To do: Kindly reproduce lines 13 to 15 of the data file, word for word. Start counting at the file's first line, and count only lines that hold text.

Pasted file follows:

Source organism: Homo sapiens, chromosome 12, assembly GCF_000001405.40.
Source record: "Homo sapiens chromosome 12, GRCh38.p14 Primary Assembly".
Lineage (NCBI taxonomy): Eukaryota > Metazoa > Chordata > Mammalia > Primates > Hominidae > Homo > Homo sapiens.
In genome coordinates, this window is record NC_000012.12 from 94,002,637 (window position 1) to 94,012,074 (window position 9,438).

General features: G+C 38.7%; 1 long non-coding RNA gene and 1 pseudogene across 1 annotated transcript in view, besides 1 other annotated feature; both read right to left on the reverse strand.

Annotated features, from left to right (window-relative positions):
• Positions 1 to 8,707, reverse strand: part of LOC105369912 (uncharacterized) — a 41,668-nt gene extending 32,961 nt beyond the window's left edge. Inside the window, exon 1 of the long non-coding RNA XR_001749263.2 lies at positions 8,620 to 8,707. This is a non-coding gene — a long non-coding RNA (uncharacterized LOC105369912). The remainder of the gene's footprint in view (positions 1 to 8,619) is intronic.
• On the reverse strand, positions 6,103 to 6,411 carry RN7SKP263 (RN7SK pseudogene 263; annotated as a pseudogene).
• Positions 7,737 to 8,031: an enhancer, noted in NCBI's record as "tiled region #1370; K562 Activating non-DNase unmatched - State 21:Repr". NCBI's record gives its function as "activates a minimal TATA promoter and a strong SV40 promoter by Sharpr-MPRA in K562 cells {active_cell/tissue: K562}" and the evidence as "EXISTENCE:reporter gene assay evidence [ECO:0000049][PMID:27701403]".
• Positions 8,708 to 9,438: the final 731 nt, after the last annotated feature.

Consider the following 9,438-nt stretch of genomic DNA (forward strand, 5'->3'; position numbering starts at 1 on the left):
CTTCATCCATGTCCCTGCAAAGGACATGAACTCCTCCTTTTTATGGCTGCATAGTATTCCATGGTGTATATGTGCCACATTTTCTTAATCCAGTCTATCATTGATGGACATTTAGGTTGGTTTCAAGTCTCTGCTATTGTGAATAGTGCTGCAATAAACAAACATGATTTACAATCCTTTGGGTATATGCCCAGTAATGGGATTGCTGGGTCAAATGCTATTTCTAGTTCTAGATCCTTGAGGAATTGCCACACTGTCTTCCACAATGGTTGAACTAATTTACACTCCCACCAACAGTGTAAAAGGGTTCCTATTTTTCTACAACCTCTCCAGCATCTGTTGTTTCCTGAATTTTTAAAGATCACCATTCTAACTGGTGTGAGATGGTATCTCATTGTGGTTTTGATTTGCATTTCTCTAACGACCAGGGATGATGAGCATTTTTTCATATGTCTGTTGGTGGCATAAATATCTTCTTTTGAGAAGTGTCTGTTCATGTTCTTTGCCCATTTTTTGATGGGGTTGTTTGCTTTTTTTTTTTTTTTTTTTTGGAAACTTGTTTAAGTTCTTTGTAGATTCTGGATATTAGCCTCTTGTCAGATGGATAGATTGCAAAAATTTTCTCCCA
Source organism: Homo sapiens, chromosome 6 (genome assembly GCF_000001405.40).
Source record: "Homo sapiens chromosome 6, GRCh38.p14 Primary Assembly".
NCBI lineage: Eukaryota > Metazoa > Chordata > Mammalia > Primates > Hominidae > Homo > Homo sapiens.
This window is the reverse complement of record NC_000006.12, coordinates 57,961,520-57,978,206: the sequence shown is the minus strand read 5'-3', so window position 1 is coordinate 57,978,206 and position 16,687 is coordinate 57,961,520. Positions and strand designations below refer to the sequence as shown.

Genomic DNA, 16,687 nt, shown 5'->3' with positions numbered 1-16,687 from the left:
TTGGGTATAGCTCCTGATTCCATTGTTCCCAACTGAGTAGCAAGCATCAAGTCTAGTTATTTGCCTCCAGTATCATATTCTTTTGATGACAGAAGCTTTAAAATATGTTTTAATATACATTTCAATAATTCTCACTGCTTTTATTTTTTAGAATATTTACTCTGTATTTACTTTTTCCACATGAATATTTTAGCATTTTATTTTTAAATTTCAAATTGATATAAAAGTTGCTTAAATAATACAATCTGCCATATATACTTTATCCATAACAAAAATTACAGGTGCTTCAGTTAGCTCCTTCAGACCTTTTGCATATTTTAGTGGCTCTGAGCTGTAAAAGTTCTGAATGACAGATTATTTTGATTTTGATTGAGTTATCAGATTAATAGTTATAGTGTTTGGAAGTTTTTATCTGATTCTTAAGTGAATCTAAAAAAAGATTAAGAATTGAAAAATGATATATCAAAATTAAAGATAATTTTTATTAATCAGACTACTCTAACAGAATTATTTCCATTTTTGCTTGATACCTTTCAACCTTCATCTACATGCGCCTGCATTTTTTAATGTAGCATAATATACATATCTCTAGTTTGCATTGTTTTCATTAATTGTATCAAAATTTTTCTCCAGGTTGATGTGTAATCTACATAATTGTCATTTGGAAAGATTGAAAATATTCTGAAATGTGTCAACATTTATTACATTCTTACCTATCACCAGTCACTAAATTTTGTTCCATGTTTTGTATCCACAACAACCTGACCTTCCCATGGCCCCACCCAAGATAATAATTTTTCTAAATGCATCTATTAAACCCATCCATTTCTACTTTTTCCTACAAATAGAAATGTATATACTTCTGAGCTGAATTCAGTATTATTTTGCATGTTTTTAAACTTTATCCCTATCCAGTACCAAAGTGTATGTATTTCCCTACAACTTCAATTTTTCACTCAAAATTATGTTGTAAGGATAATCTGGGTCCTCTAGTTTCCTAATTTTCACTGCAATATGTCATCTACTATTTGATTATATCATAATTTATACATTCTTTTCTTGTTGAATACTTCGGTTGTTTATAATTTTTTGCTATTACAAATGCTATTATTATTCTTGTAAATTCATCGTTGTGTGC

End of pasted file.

Source organism: Homo sapiens, chromosome 6 (genome assembly GCF_000001405.40).
Source record: "Homo sapiens chromosome 6, GRCh38.p14 Primary Assembly".
NCBI lineage: Eukaryota > Metazoa > Chordata > Mammalia > Primates > Hominidae > Homo > Homo sapiens.